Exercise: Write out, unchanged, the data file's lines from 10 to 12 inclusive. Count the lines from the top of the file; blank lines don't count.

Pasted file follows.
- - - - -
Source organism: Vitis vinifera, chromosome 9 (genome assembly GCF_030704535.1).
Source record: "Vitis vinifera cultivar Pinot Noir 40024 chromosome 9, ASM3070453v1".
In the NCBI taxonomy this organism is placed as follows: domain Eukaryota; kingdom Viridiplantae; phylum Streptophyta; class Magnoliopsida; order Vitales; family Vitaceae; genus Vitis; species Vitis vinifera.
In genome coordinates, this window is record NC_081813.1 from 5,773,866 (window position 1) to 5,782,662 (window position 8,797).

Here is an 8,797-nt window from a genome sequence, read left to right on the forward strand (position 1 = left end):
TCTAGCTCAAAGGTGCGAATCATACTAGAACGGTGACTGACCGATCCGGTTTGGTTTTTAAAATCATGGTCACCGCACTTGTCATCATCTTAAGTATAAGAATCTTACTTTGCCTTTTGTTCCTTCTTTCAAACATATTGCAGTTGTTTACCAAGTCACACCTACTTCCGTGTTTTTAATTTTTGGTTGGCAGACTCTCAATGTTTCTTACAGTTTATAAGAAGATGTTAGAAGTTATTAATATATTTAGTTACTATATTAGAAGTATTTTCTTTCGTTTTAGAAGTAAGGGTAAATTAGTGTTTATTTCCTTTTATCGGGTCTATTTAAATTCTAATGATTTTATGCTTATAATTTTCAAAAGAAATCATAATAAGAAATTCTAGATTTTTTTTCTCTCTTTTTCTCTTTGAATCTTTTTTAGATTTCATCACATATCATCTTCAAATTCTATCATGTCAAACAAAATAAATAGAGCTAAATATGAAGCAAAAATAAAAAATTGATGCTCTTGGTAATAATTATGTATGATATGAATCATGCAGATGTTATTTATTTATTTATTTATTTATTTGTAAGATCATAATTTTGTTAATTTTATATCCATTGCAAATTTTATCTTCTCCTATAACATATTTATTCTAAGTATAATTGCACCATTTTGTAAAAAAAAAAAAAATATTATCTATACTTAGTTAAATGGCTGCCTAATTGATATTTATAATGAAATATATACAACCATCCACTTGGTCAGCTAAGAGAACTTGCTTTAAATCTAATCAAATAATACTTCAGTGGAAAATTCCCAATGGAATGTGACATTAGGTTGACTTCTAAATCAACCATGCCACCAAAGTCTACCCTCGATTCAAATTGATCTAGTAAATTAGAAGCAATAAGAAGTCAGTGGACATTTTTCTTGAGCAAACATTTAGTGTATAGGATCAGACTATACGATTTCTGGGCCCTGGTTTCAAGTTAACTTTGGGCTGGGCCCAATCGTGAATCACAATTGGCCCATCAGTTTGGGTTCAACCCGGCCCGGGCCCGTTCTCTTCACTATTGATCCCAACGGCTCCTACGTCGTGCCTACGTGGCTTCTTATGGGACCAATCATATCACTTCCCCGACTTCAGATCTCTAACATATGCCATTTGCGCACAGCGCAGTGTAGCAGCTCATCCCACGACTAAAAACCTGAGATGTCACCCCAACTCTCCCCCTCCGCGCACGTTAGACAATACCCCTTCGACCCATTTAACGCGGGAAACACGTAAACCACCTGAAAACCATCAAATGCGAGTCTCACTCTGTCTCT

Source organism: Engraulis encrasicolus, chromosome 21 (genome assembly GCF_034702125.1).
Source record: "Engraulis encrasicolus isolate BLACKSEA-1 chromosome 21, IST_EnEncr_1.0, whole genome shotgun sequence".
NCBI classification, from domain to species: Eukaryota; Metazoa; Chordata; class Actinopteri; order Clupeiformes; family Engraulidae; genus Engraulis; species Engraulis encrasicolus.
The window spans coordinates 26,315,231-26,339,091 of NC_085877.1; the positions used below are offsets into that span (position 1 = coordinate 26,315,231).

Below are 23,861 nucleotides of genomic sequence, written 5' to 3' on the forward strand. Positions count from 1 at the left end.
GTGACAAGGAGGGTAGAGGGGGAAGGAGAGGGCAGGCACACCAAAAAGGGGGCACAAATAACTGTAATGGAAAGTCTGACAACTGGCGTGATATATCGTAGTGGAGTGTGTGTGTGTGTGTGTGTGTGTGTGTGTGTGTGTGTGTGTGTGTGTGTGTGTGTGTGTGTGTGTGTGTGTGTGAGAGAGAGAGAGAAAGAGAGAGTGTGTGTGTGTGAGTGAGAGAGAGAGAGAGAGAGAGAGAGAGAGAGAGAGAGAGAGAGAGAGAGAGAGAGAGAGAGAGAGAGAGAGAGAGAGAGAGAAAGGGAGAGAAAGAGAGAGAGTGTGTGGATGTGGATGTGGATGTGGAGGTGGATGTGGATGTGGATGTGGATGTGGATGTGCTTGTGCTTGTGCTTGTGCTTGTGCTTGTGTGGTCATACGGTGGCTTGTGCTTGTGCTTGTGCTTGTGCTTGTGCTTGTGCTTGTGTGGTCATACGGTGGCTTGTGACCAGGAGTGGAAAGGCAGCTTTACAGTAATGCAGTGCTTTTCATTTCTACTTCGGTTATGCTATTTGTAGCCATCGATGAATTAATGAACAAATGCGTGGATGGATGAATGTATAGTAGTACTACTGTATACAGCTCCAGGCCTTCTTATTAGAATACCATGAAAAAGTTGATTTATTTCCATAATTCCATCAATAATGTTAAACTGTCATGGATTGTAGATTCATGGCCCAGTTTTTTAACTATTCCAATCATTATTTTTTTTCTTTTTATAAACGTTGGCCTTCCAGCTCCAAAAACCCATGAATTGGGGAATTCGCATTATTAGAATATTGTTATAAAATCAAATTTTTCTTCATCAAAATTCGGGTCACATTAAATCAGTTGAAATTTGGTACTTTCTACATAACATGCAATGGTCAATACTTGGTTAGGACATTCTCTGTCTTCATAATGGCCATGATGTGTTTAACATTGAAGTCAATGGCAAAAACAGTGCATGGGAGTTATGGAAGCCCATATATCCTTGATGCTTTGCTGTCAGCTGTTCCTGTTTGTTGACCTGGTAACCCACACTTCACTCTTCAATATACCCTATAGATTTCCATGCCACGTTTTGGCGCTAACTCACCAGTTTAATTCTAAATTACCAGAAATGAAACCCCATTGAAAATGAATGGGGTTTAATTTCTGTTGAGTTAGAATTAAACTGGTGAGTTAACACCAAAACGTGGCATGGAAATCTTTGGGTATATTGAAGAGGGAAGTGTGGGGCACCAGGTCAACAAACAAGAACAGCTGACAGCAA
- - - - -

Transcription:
The window spans coordinates 26,315,231-26,339,091 of NC_085877.1; the positions used below are offsets into that span (position 1 = coordinate 26,315,231).

Below are 23,861 nucleotides of genomic sequence, written 5' to 3' on the forward strand. Positions count from 1 at the left end.
GTGACAAGGAGGGTAGAGGGGGAAGGAGAGGGCAGGCACACCAAAAAGGGGGCACAAATAACTGTAATGGAAAGTCTGACAACTGGCGTGATATATCGTAGTGGAGTGTGTGTGTGTGTGTGTGTGTGTGTGTGTGTGTGTGTGTGTGTGTGTGTGTGTGTGTGTGTGTGTGTGTGTGTGAGAGAGAGAGAGAAAGAGAGAGTGTGTGTGTGTGAGTGAGAGAGAGAGAGAGAGAGAGAGAGAGAGAGAGAGAGAGAGAGAGAGAGAGAGAGAGAGAGAGAGAGAGAGAGAGAGAGAGAAAGGGAGAGAAAGAGAGAGAGTGTGTGGATGTGGATGTGGATGTGGAGGTGGATGTGGATGTGGATGTGGATGTGGATGTGCTTGTGCTTGTGCTTGTGCTTGTGCTTGTGTGGTCATACGGTGGCTTGTGCTTGTGCTTGTGCTTGTGCTTGTGCTTGTGCTTGTGTGGTCATACGGTGGCTTGTGACCAGGAGTGGAAAGGCAGCTTTACAGTAATGCAGTGCTTTTCATTTCTACTTCGGTTATGCTATTTGTAGCCATCGATGAATTAATGAACAAATGCGTGGATGGATGAATGTATAGTAGTACTACTGTATACAGCTCCAGGCCTTCTTATTAGAATACCATGAAAAAGTTGATTTATTTCCATAATTCCATCAATAATGTTAAACTGTCATGGATTGTAGATTCATGGCCCAGTTTTTTAACTATTCCAATCATTATTTTTTTTCTTTTTATAAACGTTGGCCTTCCAGCTCCAAAAACCCATGAATTGGGGAATTCGCATTATTAGAATATTGTTATAAAATCAAATTTTTCTTCATCAAAATTCGGGTCACATTAAATCAGTTGAAATTTGGTACTTTCTACATAACATGCAATGGTCAATACTTGGTTAGGACATTCTCTGTCTTCATAATGGCCATGATGTGTTTAACATTGAAGTCAATGGCAAAAACAGTGCATGGGAGTTATGGAAGCCCATATATCCTTGATGCTTTGCTGTCAGCTGTTCCTGTTTGTTGACCTGGTAACCCACACTTCACTCTTCAATATACCCTATAGATTTCCATGCCACGTTTTGGCGCTAACTCACCAGTTTAATTCTAAATTACCAGAAATGAAACCCCATTGAAAATGAATGGGGTTTAATTTCTGTTGAGTTAGAATTAAACTGGTGAGTTAACACCAAAACGTGGCATGGAAATCTTTGGGTATATTGAAGAGGGAAGTGTGGGGCACCAGGTCAACAAACAAGAACAGCTGACAGCAA